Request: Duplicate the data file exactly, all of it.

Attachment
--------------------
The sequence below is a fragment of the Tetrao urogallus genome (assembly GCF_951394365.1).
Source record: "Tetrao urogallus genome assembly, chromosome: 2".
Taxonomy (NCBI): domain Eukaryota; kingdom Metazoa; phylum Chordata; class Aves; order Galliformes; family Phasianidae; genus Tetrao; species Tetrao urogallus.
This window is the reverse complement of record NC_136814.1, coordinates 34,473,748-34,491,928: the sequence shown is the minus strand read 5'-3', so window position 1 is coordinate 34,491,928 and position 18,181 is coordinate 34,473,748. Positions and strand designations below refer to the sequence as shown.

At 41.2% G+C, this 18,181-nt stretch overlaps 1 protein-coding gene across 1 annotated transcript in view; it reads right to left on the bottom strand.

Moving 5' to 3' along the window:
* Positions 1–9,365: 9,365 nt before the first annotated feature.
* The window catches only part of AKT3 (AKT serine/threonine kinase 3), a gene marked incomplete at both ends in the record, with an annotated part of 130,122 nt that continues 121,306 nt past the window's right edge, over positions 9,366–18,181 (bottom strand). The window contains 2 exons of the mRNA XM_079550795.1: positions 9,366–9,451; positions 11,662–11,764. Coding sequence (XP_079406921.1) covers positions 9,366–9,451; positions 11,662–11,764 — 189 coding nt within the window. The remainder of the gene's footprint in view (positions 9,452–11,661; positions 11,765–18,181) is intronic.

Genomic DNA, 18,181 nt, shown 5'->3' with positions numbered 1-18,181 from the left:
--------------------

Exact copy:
The sequence below is a fragment of the Tetrao urogallus genome (assembly GCF_951394365.1).
Source record: "Tetrao urogallus genome assembly, chromosome: 2".
Taxonomy (NCBI): domain Eukaryota; kingdom Metazoa; phylum Chordata; class Aves; order Galliformes; family Phasianidae; genus Tetrao; species Tetrao urogallus.
This window is the reverse complement of record NC_136814.1, coordinates 34,473,748-34,491,928: the sequence shown is the minus strand read 5'-3', so window position 1 is coordinate 34,491,928 and position 18,181 is coordinate 34,473,748. Positions and strand designations below refer to the sequence as shown.

At 41.2% G+C, this 18,181-nt stretch overlaps 1 protein-coding gene across 1 annotated transcript in view; it reads right to left on the bottom strand.

Moving 5' to 3' along the window:
* Positions 1–9,365: 9,365 nt before the first annotated feature.
* The window catches only part of AKT3 (AKT serine/threonine kinase 3), a gene marked incomplete at both ends in the record, with an annotated part of 130,122 nt that continues 121,306 nt past the window's right edge, over positions 9,366–18,181 (bottom strand). The window contains 2 exons of the mRNA XM_079550795.1: positions 9,366–9,451; positions 11,662–11,764. Coding sequence (XP_079406921.1) covers positions 9,366–9,451; positions 11,662–11,764 — 189 coding nt within the window. The remainder of the gene's footprint in view (positions 9,452–11,661; positions 11,765–18,181) is intronic.

Genomic DNA, 18,181 nt, shown 5'->3' with positions numbered 1-18,181 from the left: